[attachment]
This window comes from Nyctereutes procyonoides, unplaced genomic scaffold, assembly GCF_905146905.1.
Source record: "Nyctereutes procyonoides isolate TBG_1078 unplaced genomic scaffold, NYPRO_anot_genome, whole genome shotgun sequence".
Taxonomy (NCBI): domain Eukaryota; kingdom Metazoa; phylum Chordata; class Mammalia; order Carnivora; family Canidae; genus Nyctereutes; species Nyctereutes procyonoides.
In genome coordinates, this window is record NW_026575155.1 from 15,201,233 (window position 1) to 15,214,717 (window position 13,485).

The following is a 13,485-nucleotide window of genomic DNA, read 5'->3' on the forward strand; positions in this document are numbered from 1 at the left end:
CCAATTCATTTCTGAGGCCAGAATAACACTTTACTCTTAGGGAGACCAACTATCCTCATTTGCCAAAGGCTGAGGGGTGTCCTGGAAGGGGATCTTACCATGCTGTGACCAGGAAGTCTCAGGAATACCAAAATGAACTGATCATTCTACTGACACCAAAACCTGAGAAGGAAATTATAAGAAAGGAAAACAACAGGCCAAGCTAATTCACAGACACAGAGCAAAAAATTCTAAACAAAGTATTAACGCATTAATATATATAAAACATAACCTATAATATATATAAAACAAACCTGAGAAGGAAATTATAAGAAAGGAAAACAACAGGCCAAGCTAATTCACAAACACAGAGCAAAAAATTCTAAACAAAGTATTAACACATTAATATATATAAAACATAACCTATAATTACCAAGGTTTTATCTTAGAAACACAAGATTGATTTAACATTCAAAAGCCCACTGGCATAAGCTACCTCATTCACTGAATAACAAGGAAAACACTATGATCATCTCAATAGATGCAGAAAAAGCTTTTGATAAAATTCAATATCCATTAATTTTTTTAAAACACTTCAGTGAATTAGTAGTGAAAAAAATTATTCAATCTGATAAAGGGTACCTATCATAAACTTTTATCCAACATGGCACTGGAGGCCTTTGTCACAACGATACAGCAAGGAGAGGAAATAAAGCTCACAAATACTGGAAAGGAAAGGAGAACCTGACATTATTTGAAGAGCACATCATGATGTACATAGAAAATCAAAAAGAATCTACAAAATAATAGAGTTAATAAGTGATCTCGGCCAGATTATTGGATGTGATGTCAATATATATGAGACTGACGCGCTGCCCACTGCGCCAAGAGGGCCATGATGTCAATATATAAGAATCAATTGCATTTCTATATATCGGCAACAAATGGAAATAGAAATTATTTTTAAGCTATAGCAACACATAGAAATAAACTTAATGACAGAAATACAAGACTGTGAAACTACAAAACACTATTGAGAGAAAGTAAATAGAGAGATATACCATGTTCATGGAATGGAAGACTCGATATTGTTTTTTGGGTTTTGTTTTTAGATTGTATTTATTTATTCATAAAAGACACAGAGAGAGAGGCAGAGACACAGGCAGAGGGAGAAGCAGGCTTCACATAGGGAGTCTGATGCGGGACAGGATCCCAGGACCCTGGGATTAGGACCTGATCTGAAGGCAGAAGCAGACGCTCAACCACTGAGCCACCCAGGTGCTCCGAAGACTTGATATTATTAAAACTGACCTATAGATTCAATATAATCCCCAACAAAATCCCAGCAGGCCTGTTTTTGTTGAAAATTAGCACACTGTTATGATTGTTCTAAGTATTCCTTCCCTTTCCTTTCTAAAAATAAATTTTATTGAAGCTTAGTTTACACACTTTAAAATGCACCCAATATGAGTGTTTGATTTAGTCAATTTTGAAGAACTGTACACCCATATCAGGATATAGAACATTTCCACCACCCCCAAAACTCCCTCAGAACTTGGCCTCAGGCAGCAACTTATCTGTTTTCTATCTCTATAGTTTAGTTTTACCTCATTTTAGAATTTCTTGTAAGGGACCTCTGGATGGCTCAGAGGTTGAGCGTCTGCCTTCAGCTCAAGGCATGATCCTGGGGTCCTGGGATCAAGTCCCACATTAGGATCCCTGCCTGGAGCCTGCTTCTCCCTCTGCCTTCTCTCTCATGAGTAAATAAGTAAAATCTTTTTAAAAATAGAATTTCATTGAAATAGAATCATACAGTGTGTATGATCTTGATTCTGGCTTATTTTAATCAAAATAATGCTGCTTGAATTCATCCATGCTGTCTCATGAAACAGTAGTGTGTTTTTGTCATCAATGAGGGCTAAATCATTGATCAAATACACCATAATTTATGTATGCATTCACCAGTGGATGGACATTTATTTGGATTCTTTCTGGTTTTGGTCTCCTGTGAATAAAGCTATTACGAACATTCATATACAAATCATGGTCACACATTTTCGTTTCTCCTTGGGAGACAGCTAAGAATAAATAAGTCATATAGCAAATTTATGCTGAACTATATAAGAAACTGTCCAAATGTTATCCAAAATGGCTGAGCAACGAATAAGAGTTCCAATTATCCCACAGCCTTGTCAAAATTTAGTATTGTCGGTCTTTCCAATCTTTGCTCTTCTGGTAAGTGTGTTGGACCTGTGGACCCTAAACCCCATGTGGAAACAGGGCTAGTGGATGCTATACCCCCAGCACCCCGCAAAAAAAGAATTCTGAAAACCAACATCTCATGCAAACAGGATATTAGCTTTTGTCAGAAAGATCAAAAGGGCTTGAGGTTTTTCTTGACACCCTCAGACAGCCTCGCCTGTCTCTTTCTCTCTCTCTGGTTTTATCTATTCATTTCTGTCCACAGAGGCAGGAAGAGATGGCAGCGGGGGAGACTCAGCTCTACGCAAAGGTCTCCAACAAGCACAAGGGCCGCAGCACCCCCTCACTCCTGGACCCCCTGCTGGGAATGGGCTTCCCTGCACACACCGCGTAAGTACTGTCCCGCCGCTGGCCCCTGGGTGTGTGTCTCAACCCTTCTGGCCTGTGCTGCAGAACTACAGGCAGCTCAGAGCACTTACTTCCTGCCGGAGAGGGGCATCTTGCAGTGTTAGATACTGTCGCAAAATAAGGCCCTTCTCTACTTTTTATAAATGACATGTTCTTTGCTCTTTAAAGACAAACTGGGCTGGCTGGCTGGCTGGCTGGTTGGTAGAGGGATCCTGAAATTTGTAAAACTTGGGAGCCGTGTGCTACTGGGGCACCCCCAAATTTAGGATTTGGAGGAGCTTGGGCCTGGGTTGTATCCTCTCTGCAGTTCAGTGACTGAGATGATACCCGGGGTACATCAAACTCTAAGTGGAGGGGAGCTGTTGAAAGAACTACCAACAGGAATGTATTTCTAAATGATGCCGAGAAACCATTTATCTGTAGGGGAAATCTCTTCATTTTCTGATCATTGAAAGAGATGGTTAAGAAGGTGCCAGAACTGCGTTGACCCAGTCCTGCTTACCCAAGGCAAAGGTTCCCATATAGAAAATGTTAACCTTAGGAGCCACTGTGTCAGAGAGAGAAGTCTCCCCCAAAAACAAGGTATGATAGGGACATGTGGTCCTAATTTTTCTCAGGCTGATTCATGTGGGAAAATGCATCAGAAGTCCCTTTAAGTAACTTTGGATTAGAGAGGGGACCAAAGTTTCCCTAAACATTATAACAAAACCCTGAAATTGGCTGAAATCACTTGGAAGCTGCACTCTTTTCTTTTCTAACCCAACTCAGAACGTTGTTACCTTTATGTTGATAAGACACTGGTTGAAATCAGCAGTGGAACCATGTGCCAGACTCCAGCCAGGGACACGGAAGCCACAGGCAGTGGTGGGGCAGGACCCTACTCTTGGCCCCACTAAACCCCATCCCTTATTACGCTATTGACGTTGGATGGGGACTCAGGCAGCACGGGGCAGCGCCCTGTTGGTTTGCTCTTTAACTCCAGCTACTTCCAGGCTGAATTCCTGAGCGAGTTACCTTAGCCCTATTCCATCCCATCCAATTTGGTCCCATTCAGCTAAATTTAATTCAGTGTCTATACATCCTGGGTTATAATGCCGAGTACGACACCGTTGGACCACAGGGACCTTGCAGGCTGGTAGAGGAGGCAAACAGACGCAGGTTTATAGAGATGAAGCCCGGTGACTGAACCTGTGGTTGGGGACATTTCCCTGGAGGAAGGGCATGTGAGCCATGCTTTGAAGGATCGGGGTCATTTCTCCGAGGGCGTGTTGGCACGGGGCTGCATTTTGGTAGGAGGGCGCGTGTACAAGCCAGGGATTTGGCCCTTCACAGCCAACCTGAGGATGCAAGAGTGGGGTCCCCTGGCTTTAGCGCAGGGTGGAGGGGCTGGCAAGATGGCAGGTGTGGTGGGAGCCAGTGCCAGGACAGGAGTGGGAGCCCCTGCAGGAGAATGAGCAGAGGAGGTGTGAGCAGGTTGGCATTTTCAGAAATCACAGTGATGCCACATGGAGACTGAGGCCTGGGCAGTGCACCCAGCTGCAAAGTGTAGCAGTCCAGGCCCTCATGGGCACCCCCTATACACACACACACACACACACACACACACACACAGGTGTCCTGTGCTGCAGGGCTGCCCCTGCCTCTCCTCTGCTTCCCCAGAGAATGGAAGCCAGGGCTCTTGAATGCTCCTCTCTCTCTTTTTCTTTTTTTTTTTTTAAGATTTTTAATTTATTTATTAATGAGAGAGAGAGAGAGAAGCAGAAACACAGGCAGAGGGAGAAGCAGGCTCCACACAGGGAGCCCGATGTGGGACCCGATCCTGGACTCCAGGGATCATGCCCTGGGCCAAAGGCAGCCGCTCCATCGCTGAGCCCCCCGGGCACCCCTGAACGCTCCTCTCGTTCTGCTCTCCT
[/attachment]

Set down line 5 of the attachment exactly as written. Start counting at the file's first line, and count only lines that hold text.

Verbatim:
The following is a 13,485-nucleotide window of genomic DNA, read 5'->3' on the forward strand; positions in this document are numbered from 1 at the left end: